AP Students Testing at Home

Due to the pandemic AP Exams will be taken online.


Elly Keyes, Reporter

Whether it’s sports, classes, or prom, every aspect of school has been impacted with the current global pandemic, and AP Exams are no exception. Although most end-of-the-year testing was cancelled, to the relief of many students as they adjusted to a new online reality, the AP exams are to go on as scheduled. As schools across the country close for the remainder of the year in order to practice social distancing, AP testing is being changed so that it can be taken safely at home.

“Most states have gone Stay-at-Home Orders, so that means that they can’t be at school. The College Board has switched almost all the AP exams to online testing,” AP US History teacher, Ms. Jones, said. “In the case of US History, students will have 45 minutes for the exam and they’ll get to take it on the device of their choosing, so they could do it on a computer, phone, or iPad. The US History exam is also going to be a free response– in this case a document-based question– so students will have to write a timed essay about the question they are given.”

AP, or Advanced Placement, is an option students can choose for subjects such as social studies or literature, which will give a student college credit. However, unlike a college class, the credit a student will get is determined by an end-of-the-year exam which includes the material from an entire school year. However, online testing means that rather than the typical three to four hour test made up of multiple choice, short answer questions, and essays; online testing will only be 45 minutes of one essay or two short answer questions. In order to make sure that testing is fair, the College Board has installed a series of measures such as only allowing an exam to be taken on one day. In addition, the tests will be equipped with programs designed to prevent plagiarism.

“With the timing at only 45 minutes, I think for some people that might add a little pressure, as with the normal test you get a little bit longer. I feel that might mess a few people up, but I understand why they cut it so short. It might take a little bit of stress off of people too, because with a testing environment, they read a list and say ‘If you do this or this you can have your test taken away,’ and ‘You can only have this type of pencil.’ That might freak people out, so being in their own environment will help, but everyone tests differently.” Sophomore Baylee Jackman said.

Jackman is currently taking AP World History, and though she is more nervous for the upcoming exam, Jackman is working hard to ensure that she is prepared.

“I’m studying a little bit more, and just trying to take it all in because it’s more on me now I feel like. It was always up to me, but I feel that I’m somewhat on my own doing this. I’m definitely going to have to buckle down and study a little more. And I’ll review things with people a little more, I’ll ask myself: ‘Did I understand that completely? Let’s review.’”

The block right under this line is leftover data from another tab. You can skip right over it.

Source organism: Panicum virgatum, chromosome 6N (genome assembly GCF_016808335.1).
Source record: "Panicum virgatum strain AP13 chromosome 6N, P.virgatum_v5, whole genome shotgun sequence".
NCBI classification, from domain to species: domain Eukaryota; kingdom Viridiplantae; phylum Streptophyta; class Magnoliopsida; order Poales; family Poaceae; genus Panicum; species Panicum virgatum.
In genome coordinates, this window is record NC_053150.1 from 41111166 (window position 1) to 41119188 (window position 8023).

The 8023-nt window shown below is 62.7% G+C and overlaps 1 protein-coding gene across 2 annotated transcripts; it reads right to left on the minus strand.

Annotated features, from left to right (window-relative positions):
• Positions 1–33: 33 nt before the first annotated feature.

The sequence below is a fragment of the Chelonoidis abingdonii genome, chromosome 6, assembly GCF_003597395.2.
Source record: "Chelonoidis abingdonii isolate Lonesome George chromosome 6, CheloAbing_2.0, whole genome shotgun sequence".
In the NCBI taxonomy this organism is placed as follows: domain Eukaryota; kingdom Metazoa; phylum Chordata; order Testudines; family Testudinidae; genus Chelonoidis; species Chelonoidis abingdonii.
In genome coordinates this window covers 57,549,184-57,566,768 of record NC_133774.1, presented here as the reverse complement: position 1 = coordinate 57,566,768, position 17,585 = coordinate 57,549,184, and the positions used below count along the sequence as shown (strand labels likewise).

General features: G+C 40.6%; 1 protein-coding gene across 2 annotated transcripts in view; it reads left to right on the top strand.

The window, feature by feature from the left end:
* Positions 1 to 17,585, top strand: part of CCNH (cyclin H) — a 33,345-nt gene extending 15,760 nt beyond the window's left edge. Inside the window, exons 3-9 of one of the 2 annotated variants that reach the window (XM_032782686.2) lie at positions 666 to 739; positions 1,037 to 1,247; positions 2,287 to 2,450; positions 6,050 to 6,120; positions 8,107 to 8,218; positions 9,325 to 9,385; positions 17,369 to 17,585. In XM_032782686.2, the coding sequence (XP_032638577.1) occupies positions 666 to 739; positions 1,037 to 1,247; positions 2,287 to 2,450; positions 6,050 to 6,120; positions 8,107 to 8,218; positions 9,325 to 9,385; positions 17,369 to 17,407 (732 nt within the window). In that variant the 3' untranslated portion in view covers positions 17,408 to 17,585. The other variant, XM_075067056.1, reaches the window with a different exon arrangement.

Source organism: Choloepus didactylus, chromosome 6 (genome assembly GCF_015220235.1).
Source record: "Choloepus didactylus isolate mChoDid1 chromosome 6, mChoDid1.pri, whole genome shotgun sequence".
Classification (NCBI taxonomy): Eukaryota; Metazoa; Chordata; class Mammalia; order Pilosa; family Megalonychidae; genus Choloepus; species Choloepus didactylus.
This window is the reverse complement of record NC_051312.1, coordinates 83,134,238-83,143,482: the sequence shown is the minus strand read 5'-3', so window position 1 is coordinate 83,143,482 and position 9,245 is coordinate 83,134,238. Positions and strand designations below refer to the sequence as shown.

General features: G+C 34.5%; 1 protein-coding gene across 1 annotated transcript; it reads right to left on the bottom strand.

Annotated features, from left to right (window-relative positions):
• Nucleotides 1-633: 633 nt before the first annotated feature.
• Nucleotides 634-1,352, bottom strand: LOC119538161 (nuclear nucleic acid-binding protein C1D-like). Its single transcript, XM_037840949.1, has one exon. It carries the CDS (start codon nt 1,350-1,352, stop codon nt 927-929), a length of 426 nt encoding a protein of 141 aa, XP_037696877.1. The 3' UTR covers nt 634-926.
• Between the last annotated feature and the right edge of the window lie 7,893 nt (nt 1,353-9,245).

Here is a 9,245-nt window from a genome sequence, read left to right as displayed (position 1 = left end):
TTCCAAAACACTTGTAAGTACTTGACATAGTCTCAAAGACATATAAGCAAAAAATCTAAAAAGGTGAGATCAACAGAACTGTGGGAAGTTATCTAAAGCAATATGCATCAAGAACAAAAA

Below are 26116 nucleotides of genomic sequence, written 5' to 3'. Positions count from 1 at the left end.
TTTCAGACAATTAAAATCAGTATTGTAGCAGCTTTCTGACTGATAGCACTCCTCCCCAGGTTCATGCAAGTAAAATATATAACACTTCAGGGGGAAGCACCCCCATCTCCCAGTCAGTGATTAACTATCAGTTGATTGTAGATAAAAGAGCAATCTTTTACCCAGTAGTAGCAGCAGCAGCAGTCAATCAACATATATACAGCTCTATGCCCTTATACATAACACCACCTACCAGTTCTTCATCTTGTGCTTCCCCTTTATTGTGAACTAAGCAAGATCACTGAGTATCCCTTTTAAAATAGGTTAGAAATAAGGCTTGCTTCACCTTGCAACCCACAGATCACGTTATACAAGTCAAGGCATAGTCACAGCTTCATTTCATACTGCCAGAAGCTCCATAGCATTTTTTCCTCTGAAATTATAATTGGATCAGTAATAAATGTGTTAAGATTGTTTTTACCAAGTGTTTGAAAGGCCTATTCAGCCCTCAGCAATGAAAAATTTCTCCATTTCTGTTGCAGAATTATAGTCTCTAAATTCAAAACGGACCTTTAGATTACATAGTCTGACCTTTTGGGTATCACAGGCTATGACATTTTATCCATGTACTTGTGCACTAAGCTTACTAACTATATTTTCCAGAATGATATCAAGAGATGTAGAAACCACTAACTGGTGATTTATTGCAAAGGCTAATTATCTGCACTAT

However, students are not the only group who have to adjust to these new circumstances. AP teachers have also started thinking about ways to make sure that not only do their students learn the materials in time for testing, but that they can elaborate in an essay.

“We just got all of this information last Friday, so we have all been very quickly adapting and changing things as needed,” Ms. Jones said. “Personally now that I know what the exam is going to be, I’m starting to implement practice DBQs since that’s what the US History exam is going to be. We’re doing more practice DBQs, and they know the time period now so they know what they need to study. I always suggest that students go back through and read their notes because their notes and their words are going to help them best.”

 Most AP teachers have started by building off what would have been done in a classroom. This means that they will release the notes a student would take in class, along with a video of themselves teaching. In this way, students can feel more comfortable with the lessons for that week as they know what to expect. Teachers have started finding solutions not only to teaching, but to addressing any problems that students could face while taking the exam online.

“I think for students that really rely on the school setting to be in the right mindset to take the test, this will really hurt. So my suggestion for those students is to find their testing spot now, and start making that their main school spot so that way in their brain they’re training themselves to think ‘Oh this is my school, this is my smart space. I feel comfortable taking a test here.’” Ms. Jones said.

One of the biggest struggles teachers now face is how to help their students prepare for tests. Without a school setting where students can gather, it is difficult for teachers to find a method of studying that is interactive. In order to help work through these new questions, teachers across Kansas have started interacting by using social media platforms such as Facebook. Using methods such as a Kansas Educators Facebook Page, where teachers can leave comments or questions, and utilize technology to work together during this time of social distancing. In addition, the College Board has considered the concerns of teachers and students, and has begun to increase their online presence by offering live streams of classes each day.